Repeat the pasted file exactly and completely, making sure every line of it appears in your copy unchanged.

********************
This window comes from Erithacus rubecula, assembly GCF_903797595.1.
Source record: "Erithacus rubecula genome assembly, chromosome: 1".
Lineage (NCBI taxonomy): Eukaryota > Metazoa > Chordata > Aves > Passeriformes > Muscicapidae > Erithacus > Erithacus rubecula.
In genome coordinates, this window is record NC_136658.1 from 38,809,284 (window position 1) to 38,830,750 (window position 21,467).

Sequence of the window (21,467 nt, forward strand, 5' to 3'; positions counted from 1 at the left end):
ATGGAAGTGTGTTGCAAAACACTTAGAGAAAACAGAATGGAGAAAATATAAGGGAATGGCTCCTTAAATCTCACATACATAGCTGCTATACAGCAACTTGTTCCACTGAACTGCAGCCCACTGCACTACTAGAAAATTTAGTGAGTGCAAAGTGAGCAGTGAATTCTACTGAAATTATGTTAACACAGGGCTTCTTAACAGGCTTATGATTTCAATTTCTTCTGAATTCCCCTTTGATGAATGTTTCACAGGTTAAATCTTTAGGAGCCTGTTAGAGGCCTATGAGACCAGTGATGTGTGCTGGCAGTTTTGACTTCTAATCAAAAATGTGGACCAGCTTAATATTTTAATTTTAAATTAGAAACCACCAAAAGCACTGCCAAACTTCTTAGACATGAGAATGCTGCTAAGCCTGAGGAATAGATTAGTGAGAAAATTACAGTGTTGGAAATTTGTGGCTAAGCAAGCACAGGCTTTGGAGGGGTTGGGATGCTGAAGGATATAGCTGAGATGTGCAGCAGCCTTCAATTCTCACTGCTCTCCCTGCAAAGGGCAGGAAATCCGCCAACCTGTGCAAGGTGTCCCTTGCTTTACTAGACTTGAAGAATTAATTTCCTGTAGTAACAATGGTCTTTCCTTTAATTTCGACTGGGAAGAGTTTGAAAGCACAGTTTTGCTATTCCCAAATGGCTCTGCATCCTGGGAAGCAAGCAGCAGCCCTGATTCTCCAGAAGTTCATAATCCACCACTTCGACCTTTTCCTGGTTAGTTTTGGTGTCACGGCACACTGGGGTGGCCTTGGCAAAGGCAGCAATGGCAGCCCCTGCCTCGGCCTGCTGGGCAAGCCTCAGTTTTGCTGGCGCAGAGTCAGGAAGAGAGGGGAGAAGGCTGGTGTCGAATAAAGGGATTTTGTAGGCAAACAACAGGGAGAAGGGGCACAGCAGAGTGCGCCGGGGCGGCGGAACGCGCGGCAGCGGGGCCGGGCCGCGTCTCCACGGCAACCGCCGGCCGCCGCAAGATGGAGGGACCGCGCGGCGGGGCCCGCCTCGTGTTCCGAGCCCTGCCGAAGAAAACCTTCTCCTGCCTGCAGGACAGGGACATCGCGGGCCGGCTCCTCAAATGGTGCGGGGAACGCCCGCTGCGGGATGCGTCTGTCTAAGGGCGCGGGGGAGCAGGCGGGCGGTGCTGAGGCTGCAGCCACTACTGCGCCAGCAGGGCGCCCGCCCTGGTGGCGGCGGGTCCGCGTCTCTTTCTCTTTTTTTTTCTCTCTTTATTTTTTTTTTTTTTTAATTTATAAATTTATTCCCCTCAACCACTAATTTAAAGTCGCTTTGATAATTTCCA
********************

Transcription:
This window comes from Erithacus rubecula, assembly GCF_903797595.1.
Source record: "Erithacus rubecula genome assembly, chromosome: 1".
Lineage (NCBI taxonomy): Eukaryota > Metazoa > Chordata > Aves > Passeriformes > Muscicapidae > Erithacus > Erithacus rubecula.
In genome coordinates, this window is record NC_136658.1 from 38,809,284 (window position 1) to 38,830,750 (window position 21,467).

Sequence of the window (21,467 nt, forward strand, 5' to 3'; positions counted from 1 at the left end):
ATGGAAGTGTGTTGCAAAACACTTAGAGAAAACAGAATGGAGAAAATATAAGGGAATGGCTCCTTAAATCTCACATACATAGCTGCTATACAGCAACTTGTTCCACTGAACTGCAGCCCACTGCACTACTAGAAAATTTAGTGAGTGCAAAGTGAGCAGTGAATTCTACTGAAATTATGTTAACACAGGGCTTCTTAACAGGCTTATGATTTCAATTTCTTCTGAATTCCCCTTTGATGAATGTTTCACAGGTTAAATCTTTAGGAGCCTGTTAGAGGCCTATGAGACCAGTGATGTGTGCTGGCAGTTTTGACTTCTAATCAAAAATGTGGACCAGCTTAATATTTTAATTTTAAATTAGAAACCACCAAAAGCACTGCCAAACTTCTTAGACATGAGAATGCTGCTAAGCCTGAGGAATAGATTAGTGAGAAAATTACAGTGTTGGAAATTTGTGGCTAAGCAAGCACAGGCTTTGGAGGGGTTGGGATGCTGAAGGATATAGCTGAGATGTGCAGCAGCCTTCAATTCTCACTGCTCTCCCTGCAAAGGGCAGGAAATCCGCCAACCTGTGCAAGGTGTCCCTTGCTTTACTAGACTTGAAGAATTAATTTCCTGTAGTAACAATGGTCTTTCCTTTAATTTCGACTGGGAAGAGTTTGAAAGCACAGTTTTGCTATTCCCAAATGGCTCTGCATCCTGGGAAGCAAGCAGCAGCCCTGATTCTCCAGAAGTTCATAATCCACCACTTCGACCTTTTCCTGGTTAGTTTTGGTGTCACGGCACACTGGGGTGGCCTTGGCAAAGGCAGCAATGGCAGCCCCTGCCTCGGCCTGCTGGGCAAGCCTCAGTTTTGCTGGCGCAGAGTCAGGAAGAGAGGGGAGAAGGCTGGTGTCGAATAAAGGGATTTTGTAGGCAAACAACAGGGAGAAGGGGCACAGCAGAGTGCGCCGGGGCGGCGGAACGCGCGGCAGCGGGGCCGGGCCGCGTCTCCACGGCAACCGCCGGCCGCCGCAAGATGGAGGGACCGCGCGGCGGGGCCCGCCTCGTGTTCCGAGCCCTGCCGAAGAAAACCTTCTCCTGCCTGCAGGACAGGGACATCGCGGGCCGGCTCCTCAAATGGTGCGGGGAACGCCCGCTGCGGGATGCGTCTGTCTAAGGGCGCGGGGGAGCAGGCGGGCGGTGCTGAGGCTGCAGCCACTACTGCGCCAGCAGGGCGCCCGCCCTGGTGGCGGCGGGTCCGCGTCTCTTTCTCTTTTTTTTTCTCTCTTTATTTTTTTTTTTTTTTAATTTATAAATTTATTCCCCTCAACCACTAATTTAAAGTCGCTTTGATAATTTCCA